Patient's Complete Guide to Dysphagia
Overview of Dysphagia
Eating and drinking are the basics of life. But if you suddenly face problems swallowing food and liquid you might be suffering from “dysphagia”.
During swallowing food and liquid are moved from your mouth to the stomach. However, if swallowing becomes difficult, in medical terms this condition is called “Dysphagia” (نگلنے میں مشکل ہونا). It is often associated with pain and sometimes swallowing becomes impossible.
We often think swallowing is a simple process but it involves many other organs of your body. Your brain, muscles, nerves, and esophagus all work at a time to move food from mouth to stomach. Swallowing occurs in three main steps:
- In the first step, food remains in the mouth for a while being supported by tongue and palate.
- The second step is under the control of the brain and involves various reflexes. During this phase, food enters the esophagus.
- As the food entered the esophagus, it started to contract and a valve at its end opened to push the food in the stomach. This step is the longest phase of swallowing.
Signs and Symptoms of Dysphagia
People suffering from dysphagia, mostly feel following symptoms:
- Painful swallowing (odynophagia)
- Choking during eating
- Sudden weight loss
- Gagging or coughing during swallowing
- Back up of food or acid from the stomach into the mouth
- The feeling of food get stuck in the throat or chest
- Being husky
- Unable to control food in the mouth
- Recurrent pneumonia
- Unable to kept saliva in the mouth
Types of Dysphagia
Dysphagia can occur in one of the following three forms:
Esophageal Dysphagia (low dysphagia): This problem is associated with the blockage of the esophagus and can be solved by surgical removal.
Oral Dysphagia (high dysphagia): The condition is associated with the weakness of the tongue following a stroke which makes chewing and transportation of food difficult.
Pharyngeal Dysphagia: It is a swallowing problem caused by issues in the throat area.
Causes of Dysphagia
Dysphagia can be caused by various reasons such as:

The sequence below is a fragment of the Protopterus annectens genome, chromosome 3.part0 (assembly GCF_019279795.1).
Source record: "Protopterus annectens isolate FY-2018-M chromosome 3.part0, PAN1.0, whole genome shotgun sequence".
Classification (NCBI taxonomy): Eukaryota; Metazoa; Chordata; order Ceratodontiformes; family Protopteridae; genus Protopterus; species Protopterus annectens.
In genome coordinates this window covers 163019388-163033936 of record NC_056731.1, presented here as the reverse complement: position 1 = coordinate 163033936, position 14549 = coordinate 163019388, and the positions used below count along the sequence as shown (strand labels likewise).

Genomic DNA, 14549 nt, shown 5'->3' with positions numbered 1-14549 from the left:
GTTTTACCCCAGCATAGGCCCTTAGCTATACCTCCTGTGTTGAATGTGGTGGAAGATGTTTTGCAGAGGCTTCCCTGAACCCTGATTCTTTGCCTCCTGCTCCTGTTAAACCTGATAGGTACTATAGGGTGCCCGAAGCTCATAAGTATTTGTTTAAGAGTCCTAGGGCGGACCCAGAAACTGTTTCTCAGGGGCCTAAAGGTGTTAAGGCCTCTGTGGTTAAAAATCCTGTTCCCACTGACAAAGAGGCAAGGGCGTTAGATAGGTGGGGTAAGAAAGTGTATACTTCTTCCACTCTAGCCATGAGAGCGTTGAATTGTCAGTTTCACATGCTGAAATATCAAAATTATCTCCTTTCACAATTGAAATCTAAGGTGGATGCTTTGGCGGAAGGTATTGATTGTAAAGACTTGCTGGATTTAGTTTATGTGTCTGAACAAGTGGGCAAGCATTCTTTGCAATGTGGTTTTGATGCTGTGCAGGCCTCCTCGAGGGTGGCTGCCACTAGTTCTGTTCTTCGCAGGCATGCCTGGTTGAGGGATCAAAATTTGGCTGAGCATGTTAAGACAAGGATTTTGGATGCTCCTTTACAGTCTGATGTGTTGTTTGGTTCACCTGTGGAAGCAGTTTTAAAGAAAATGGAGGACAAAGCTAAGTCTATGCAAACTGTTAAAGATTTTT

- Uncoordinated contraction of the esophagus called “diffuse spasm”.
- Neurodegeneration, a condition in which brain and spinal nerves stop functioning.
- Death of brain cells due to a shortage of oxygen, a condition known as “stroke”.
- Narrowing of the esophageal ring through which food enters the stomach.
- An increase in the level of white blood cells (WBC) in the esophagus also known as “eosinophilic esophagitis” caused vomiting and difficulty in swallowing.
- Rupturing of the myelin sheath which protects the nerves is a condition termed as “multiple sclerosis”.
- Parkinson’s disease is a neurological disorder in which a patient's motor skills are impaired.
- Abnormal development of the face especially in the nose and palate area an abnormality known as “cleft palate”.
- Esophageal carcinoma due to alcohol or smoking.
- Loss of sphincter muscle relaxation is termed as "achalasia".
Risk Factors of Dysphagia
Risk factors associated with dysphagia are:
Ageing: The roughness of the esophagus and some neurological disorders such as Parkinson's disease and stroke due to natural ageing enhances the risk of dysphagia.
Certain Diseases: People with nervous or neurological diseases are more susceptible to dysphagia.
Health-Related Complications of Dysphagia
Dysphagia can lead to some complications such as:
Malnutrition and Dehydration: Due to difficulty in swallowing may suffer from malnutrition and dehydration due to inadequate intake of nutrients and fluids.
Aspiration Pneumonia: If suffering from dysphagia your food and liquid may enter air passageways. This causes the infection of the lungs with microorganisms and results in aspiration pneumonia.
Though dysphagia is a problem that can't be prevented, you can reduce its chances of occurrence. To prevent this problem, you must practice.
- Slow eating and chewing habits
- GERD (a disease in which stomach fluid backs up into the esophagus) treatment at the initial stages
Your healthcare personnel may perform a physical examination and the following tests to determine the cause of dysphagia:
Endoscopy (visual examination of esophagus): Examination method in which an endoscope (thin flexible instrument) is entered into your throat to examine the inside of the esophagus. In some other cases, the doctor will take a small portion of the esophagus through a biopsy to check for the signs of inflammation, tumour, or esophagitis.
Swallow Study: This test is performed by the speech therapist. In this test different consistencies of solid and liquid food are used to check which caused the difficulty swallowing.